The Miami Heat’s Gabe Vincent and Max Strass sat in side-by-side lockers at Madison Square Garden an hour before their game against the Knicks. Strath was eating vegetables and rice, and Vincent was changing into his uniform after shooting practice.
But when he heard Strath wiping the soles of his shoes with his palm, Vincent stopped.
“Oh,” Vincent said in disbelief, “Are you a licker and wiper?”
“I don’t lick,” Strass replied, dropping the fork. “I’m not licking it. No no no no.” There was anger in his voice, as if Vincent had accused him of a crime. Vincent laughed.
Many NBA players are obsessed with how their sneakers ensure they have enough traction on the court, and some are superstitious. Some people use a variety of wiping methods, including the vicious lick-and-wipe method, in which saliva is rubbed onto the sole of the shoe, and the dry-wipe method, which uses only bare hands. Still, most people rely on the wiping pads placed on the sidelines of NBA arenas. Officially called Slipknot, most players refer to it as a “sticky pad” or “sticky mat”.
“The sticky mat feels like a ritual at this point,” Sixers guard Shake Milton said. “It feels like something you should do.”
Slipknot was created by Jorge Julian in 1987. He quit his carefree job at Northrop Grumman, hoping to make his courts creaking basketball everywhere with the solid sound of sneakers.
At the top of the Slipp-Nott is a translucent sheet with a generous amount of glue (Julian declined to share details to avoid helping his competitors). When the sheet absorbs too much dust and dirt and stops working properly, the user can peel it off and get a new sheet.
Adhesive pads come in a variety of sizes, but the standard is 26 x 26 inches, allowing even a large basketball player to put their foot on it. Some teams with narrow sidelines in the arena, like the Utah Jazz, order small or medium-sized versions. Pads can be as small as 15 x 18 inches, which is just big enough for a size 20 men’s shoe.
Julian’s first NBA purchaser was the Los Angeles Clippers, who bought Slipknot in 1988 at a discounted price of $70 per pad, giving Julian a staff pass to the arena. At the time, many were skeptical about pads because players used wet towels and wiping methods to gain traction. To ease their fears, Julian used a staff pass and carried a VHS tape recorder around the locker room to record testimonials from athletic trainers and players about the effectiveness of the pads.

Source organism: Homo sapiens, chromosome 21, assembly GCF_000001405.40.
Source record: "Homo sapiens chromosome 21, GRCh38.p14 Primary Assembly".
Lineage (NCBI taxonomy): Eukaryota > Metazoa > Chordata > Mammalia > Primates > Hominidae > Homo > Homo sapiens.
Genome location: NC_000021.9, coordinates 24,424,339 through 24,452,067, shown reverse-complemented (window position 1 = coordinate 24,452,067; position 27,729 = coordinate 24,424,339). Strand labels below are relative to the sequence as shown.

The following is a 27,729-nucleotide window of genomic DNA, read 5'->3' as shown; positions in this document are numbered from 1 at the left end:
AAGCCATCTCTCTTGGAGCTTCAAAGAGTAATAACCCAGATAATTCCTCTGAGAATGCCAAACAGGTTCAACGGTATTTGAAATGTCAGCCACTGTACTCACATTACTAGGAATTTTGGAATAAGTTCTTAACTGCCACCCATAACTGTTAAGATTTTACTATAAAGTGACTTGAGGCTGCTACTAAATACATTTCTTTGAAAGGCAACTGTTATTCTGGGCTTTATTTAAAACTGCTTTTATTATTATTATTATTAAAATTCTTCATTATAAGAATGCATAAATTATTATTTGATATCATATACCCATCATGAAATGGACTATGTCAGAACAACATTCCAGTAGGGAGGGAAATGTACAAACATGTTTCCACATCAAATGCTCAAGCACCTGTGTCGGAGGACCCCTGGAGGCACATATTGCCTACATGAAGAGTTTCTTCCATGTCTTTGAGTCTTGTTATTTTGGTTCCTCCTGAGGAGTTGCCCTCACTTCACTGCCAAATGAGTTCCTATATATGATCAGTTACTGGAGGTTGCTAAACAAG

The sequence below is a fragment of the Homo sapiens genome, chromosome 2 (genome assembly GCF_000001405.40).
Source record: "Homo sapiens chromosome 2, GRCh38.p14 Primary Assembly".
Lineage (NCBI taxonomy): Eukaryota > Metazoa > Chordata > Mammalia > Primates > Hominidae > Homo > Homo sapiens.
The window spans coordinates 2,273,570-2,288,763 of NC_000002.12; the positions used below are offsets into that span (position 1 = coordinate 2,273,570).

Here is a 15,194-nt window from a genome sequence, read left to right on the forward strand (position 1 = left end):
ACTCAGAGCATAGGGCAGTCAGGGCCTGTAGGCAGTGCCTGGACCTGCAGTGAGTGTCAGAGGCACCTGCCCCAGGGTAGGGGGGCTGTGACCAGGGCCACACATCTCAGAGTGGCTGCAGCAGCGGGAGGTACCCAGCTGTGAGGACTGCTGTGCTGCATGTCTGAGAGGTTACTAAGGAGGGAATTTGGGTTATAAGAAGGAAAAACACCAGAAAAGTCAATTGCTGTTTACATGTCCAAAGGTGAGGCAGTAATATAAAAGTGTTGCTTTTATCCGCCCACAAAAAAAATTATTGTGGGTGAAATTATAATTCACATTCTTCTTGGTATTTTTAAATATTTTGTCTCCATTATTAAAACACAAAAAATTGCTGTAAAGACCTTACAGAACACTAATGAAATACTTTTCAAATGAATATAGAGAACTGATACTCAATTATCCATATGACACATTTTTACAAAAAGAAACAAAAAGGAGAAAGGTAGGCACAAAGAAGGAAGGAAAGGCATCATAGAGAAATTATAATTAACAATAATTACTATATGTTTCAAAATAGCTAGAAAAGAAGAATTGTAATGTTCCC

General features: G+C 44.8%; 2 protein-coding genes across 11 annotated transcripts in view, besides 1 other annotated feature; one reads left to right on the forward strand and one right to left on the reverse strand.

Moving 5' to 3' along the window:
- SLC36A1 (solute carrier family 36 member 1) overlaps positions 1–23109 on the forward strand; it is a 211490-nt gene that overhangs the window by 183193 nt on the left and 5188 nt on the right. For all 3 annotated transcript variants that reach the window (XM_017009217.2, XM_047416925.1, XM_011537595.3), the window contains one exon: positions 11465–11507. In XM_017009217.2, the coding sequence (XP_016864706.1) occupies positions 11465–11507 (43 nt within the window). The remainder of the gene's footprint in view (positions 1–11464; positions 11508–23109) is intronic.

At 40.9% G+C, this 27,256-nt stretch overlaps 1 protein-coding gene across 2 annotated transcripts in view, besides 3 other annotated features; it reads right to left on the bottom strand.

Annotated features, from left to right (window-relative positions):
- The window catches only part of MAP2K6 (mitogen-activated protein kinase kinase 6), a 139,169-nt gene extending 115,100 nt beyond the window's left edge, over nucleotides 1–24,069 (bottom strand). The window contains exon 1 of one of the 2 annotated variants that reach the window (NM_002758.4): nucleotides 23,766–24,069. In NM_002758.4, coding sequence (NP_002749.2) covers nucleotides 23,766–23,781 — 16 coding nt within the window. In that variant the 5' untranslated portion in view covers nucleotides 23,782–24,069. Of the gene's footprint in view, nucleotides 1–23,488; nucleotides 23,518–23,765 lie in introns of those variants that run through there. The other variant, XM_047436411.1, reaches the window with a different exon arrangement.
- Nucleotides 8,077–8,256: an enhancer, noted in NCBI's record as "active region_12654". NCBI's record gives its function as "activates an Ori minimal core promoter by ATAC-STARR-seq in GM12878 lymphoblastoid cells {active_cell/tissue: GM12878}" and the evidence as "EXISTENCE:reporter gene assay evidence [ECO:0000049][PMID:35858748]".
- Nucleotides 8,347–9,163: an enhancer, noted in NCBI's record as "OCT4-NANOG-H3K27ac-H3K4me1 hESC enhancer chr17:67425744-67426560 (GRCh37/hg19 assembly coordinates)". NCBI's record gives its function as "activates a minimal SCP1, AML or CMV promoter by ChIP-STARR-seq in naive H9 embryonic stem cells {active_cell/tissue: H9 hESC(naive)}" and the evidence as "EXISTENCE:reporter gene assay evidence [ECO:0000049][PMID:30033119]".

Most teams now use Slipp-Nott and have customized pads with their team’s logo, and those pads currently cost $588.
“It’s kind of a lifesaver for me,” said Golden State Warriors forward Anthony Lamb. “I play with the same shoes all the time, so sometimes I need sticky pads when my shoes are gone or my shoes are falling apart.”
Ram is playing in a black color version of Nike’s Paul George 6 sneaker. Worn-out shoes sit near his locker, and new ones in boxes. Occasionally, wearing the shoes for “five games or so” can make them slippery.
When the Warriors faced the New Orleans Pelicans in November, Lamb said he couldn’t get to the sticky pad before the game and Pelicans forward Brandon Ingram was on the move. that caused him to fall backwards on the court. Lamb was missing the point for highlights and jokes in the Warriors’ locker room.
“I couldn’t put my feet down,” said Lam, smiling, putting her face to her palm.
Golden State forward Jonathan Kuminga may have more shoes than anyone on his team, and he often has countless shoes lying in front of his locker or in his locker drawer.
Many players use the pad or wipe method, but Kuminga usually doesn’t rely on either. He wipes the sole of one shoe over the other, partly because it saves time, he said, because he’s been doing it since he was a kid. As a result, many of the shoes in Kuminga’s locker look like new, except that the laces are torn and covered in dirt and dust.
“Hopefully, when I get my own shoes one day, I’ll be able to add something to the laces so I don’t have to mess with them every time I wipe them down,” Kuminga said, holding the shoes. With blue shoe laces dyed black.
Knicks big men Isiah Hartenstein and Obi Toppin always end their pregame routines by wiping their shoes with Slipknots. Hartenstein is usually the first to sprint to the pads after the starters are announced, with Toppin following closely behind his teammate and tearing the sheets away when finished.
Hartenstein nearly forgot to do part of his routine before Game 5 of the Eastern Conference Semifinals against the Heat, but Toppin tapped Hartenstein’s chest and pushed him toward the pads. pointed.
“It’s definitely a ritual for us,” Hartenstein said. “You have to do it before every game and I always go first. We almost got into a fight once because he went first. It will never happen again.”
Julian dominated the NBA’s court traction market after the birth of Slipp-Nott in the late ’80s, but in 2011 Mission Athlete Care developed a bottled liquid that users could rub onto the soles of their shoes. The situation changed with the introduction of the product “Court Grip”. . Dwyane Wade, who was the star of the Heat at the time, was his partner.
Josh Shaw, founder and president of Mission AthleteCare, said at the time, referring to Slipknot, “It’s probably six to 12 months before people realize it’s outdated. Let’s go,” he said. A brief race began for court traction supremacy, but it was court grip that eventually became obsolete. The gray bottle has disappeared from the sidelines, and for now sticky pads store the hearts and soles of his NBA players.